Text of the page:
Observations and Perspectives: Is the Sugar High Wearing Off?

Thursday January 12, 2017 | By Terri Spath

Anticipation of lower taxes and higher infrastructure spending initially pushed investor enthusiasm and stock prices higher for several weeks following the election of Donald Trump as the 45th President of the United States. At the same time, a sea of change from central bank dominated markets to a focus on fiscal policy sparked inflationary fears, a stronger dollar prompted a melt-up in interest rates. As the Dow inches toward the historic level of 20,000, the sharp runs in stocks have begun to consolidate while rates have retreated. The sugar high is wearing off.

Political, economic and social changes are underfoot globally. Brexit and the U.S. election were key pivot points in 2016. These developments will continue to drive volatility in 2017. In particular, we are carefully watching the calendar for the January 20 U.S. Presidential inauguration, March 15 voting in the Netherlands and the April 17 first round Presidential elections in France. Notably, populist gains in core European countries – a real possibility - may present the biggest risk of significant market inflections in 2017.

We can speculate on the outlook, but one thing is clear right now: optimism for the future of U.S businesses and the U.S. economy has increased dramatically across a number of surveys. Modest economic growth in the U.S. over the past several years kept businesses, consumers and investors risk-averse and tentative. That has changed.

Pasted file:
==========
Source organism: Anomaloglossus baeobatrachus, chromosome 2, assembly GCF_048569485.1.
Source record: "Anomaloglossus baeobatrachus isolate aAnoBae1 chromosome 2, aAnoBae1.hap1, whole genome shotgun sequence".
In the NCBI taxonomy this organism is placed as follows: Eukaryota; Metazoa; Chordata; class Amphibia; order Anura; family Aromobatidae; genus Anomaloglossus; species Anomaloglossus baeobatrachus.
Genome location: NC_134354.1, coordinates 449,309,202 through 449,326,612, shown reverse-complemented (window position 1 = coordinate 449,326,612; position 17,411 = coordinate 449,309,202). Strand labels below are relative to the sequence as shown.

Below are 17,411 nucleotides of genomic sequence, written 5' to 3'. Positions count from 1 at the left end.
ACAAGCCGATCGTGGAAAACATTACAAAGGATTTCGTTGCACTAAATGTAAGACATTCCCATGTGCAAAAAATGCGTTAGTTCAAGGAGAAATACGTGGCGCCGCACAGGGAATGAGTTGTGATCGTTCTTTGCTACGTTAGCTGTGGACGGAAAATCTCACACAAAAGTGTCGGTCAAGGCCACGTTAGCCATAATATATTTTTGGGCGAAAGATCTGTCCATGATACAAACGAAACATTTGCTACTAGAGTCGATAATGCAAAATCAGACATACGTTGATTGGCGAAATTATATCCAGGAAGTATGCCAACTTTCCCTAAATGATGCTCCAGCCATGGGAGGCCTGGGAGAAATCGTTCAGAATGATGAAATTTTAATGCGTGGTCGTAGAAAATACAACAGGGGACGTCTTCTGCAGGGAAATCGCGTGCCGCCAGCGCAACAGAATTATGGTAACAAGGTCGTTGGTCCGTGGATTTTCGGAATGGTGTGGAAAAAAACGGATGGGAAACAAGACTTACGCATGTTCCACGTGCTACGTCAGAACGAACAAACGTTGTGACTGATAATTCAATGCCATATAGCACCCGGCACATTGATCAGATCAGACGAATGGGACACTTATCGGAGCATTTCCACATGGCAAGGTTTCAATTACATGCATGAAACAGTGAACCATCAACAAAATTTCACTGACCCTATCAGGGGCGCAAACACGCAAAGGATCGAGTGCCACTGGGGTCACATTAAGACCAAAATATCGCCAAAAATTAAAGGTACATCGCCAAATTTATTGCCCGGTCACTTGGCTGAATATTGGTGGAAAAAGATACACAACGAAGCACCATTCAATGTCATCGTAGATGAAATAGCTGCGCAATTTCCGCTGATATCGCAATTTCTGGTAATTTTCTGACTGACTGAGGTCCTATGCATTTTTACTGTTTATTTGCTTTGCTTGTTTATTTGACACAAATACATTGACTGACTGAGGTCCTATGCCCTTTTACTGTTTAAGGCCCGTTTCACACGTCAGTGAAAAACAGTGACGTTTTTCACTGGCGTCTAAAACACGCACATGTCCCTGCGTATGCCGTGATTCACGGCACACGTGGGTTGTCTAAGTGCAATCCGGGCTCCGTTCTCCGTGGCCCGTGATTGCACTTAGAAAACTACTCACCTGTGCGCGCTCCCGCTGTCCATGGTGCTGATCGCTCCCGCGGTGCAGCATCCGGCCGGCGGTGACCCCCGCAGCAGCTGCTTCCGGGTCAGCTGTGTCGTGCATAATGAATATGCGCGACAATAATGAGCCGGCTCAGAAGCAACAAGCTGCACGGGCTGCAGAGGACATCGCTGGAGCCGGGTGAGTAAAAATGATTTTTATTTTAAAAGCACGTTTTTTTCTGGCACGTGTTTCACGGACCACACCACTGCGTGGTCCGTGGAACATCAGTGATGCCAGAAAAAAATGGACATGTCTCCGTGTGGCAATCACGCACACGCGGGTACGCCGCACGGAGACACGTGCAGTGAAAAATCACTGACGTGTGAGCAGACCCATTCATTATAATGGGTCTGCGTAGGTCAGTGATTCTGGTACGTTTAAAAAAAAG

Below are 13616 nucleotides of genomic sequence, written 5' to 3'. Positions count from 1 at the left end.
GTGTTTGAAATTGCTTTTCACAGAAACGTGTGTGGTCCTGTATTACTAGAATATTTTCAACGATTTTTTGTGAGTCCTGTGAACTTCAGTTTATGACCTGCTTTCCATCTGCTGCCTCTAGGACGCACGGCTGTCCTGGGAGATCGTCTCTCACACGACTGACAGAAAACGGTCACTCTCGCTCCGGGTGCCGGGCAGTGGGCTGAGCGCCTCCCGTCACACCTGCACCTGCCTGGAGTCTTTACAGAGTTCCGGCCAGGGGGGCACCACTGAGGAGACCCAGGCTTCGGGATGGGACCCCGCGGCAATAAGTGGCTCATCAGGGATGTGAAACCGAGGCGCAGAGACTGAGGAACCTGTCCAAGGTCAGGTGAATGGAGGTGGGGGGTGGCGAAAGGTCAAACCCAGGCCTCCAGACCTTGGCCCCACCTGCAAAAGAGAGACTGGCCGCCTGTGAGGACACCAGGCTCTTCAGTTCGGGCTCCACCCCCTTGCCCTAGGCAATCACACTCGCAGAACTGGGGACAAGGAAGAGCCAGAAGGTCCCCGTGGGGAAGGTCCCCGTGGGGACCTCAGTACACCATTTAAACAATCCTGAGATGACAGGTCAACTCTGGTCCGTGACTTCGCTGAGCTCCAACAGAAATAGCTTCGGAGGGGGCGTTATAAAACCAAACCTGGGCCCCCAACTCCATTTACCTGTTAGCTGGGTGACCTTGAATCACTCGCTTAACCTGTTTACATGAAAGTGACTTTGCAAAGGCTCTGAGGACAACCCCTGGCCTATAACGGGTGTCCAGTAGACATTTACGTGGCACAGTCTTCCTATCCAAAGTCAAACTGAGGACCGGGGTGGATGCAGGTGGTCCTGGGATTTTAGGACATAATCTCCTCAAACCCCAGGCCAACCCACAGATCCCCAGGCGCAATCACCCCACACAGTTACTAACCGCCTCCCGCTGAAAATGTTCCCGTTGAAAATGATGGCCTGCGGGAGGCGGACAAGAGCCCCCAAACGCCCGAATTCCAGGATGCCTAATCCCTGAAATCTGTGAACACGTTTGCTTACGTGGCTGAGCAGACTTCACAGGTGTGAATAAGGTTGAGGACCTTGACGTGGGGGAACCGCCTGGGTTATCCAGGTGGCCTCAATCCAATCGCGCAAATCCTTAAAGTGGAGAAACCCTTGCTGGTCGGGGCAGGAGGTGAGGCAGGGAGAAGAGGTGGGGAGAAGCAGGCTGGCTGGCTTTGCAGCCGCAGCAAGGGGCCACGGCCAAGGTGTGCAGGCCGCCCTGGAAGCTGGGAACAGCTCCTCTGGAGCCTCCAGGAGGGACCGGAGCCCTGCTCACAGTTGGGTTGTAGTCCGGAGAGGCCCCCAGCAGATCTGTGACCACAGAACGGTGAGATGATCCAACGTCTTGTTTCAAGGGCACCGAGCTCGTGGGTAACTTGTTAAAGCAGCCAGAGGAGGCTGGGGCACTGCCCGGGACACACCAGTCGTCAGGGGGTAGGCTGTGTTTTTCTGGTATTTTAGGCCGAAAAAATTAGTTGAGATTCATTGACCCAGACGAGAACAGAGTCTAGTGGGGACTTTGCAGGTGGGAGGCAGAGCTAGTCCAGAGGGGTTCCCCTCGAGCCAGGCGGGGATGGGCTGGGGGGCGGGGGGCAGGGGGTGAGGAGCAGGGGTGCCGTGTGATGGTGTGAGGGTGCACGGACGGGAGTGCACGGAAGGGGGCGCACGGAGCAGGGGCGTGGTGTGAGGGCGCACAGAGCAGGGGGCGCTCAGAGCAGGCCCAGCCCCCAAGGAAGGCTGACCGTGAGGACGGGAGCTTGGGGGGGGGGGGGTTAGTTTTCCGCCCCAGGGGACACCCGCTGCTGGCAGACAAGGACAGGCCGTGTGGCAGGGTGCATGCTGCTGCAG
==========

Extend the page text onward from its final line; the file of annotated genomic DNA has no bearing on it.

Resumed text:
The incoming administration’s proposals for huge (or “yuge”) increases in government spending and decreases in taxes (paid for, probably, with borrowed money) are stoking that optimism. Stimulative policy should turbocharge growth and boost corporate profits, but stocks are ahead of themselves and rates could sit at current levels for longer.

Take taxes. A best case scenario for corporate tax reform is a drop from 30% (the current average effective rate) to 20%, or 10 points. One percentage point reduction in the corporate tax rate equates to about $1.50 in S&P 500 earnings, so $15. Apply a 15 multiple on those earnings and we get 225 points. The rally since the elections is nearly entirely priced in already.

Government infrastructure spending, ignoring the massive deficit spending necessary, requires “shovel-ready” plans – and this takes time. A one-time tax on previously untaxed foreign profits will not be used to buy back shares, but to pay down all-time high corporate debt levels. In other words, the translation into higher profits (and therefore higher stock prices) isn’t there (yet).

Listen. We want prosperity, of course. A new era of all things positive would be fine with us. But, we also want to continue to focus on fundamentals and realistic valuations. Near term growth prospects may look to be a little better, but the anticipation of changes in tax and regulatory policy got ahead of the reality right now.

We like the improved optimism in corporations and consumers. We applaud the orderly tightening of credit spreads in the high yield corporate bond market. We are just saying, proceed with caution. The sugar high is wearing off.